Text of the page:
Spanking Debate Heats Up

By: Kristen Ross
By: Kristen Ross

How far is too far when it comes to disciplining a child, and should the government have a say in legislating parenting?

Some Brazos Valley residents think no.

"People don't want to be told what to do at any point in time," said Greg Burtin. "I think that would be a tough thing to enforce."

"Goodness gracious, that's not something the government needs to be in," said Scott Carr. "They've got wars and taxes health care to deal with."

An anti-spanking bill is expected to be introduced in California sometime next week, and is likely to generate much debate on the subject.

Local child psychologist Dr. William Rae of the Texas A&M Counseling and Assessment Clinic weighed in on the effects of spanking a child as a means of discipline.

"I think for the most part we don't believe spanking is a very good way to manage a child's behavior," said Rae. "The main thing is it can have some negative consequences for the child's growth and development."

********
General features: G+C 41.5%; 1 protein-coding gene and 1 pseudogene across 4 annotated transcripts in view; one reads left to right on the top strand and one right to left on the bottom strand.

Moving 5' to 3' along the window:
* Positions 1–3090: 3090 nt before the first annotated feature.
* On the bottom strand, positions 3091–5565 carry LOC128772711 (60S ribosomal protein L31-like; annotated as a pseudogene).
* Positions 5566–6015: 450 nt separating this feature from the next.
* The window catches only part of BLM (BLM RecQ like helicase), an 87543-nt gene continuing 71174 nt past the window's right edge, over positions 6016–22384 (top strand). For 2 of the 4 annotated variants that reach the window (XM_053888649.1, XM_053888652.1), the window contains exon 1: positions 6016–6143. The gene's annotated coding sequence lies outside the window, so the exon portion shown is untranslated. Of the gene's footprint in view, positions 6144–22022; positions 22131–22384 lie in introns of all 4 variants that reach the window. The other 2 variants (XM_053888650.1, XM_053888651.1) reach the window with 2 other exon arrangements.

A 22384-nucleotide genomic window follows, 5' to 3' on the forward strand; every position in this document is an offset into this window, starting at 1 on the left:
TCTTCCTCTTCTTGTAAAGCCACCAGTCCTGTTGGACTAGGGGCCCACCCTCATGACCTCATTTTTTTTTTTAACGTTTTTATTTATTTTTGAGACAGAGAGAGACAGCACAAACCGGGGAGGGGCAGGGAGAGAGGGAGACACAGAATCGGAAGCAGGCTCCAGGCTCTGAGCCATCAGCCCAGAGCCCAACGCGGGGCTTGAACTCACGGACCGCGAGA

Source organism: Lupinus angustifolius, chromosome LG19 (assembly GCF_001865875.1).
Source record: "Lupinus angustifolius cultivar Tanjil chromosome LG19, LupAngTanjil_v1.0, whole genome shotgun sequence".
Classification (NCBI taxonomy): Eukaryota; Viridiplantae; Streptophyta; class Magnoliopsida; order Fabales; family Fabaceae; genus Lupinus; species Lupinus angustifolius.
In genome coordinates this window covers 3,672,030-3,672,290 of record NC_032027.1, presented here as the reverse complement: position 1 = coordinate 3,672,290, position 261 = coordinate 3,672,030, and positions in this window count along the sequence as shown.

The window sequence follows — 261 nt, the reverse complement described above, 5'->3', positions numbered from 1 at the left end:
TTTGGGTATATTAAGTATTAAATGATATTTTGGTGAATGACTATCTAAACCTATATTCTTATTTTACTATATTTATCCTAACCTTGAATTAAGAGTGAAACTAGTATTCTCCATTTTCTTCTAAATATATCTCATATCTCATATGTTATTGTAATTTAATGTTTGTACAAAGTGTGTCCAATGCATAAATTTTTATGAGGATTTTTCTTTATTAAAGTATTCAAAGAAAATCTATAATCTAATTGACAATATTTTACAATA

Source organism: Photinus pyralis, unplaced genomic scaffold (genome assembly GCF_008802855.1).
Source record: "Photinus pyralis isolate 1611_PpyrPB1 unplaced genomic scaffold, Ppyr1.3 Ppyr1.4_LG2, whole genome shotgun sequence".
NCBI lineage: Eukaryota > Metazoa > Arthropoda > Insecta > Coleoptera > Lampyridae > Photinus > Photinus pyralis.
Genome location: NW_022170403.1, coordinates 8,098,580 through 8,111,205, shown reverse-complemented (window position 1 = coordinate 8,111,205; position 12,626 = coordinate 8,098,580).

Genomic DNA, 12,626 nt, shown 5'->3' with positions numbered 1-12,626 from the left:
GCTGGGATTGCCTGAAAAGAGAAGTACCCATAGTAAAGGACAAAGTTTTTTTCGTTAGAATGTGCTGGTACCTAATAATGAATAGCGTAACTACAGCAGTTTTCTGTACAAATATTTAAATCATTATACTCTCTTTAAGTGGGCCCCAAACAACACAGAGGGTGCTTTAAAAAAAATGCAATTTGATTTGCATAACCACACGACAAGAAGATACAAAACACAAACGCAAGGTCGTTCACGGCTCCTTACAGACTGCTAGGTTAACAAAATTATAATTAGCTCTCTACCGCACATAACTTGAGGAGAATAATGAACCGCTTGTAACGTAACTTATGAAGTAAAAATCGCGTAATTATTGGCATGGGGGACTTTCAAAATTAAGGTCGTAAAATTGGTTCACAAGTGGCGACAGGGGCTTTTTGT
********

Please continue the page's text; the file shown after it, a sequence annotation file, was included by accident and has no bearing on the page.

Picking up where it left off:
One of those negative consequences, Rae says, is teaching children to solve problems through violence.

However, another local psychologist, Dr. Frances Kimbrough, says the occasional swat can be used as a last resort, and says there is a difference between that form of discipline and abuse.

"If you discipline a child -- maybe one pop or something like that -- and it's not just furiously done, that's not abuse," said Kimbrough.

But both psychologists agree that parents can use alternate means of parenting that doesn't involve spanking.

"I think spanking is the easy way," said Rae, "and it's true that the research shows you get some immediate short term compliance, but in the long run it can have a lot of negatives."


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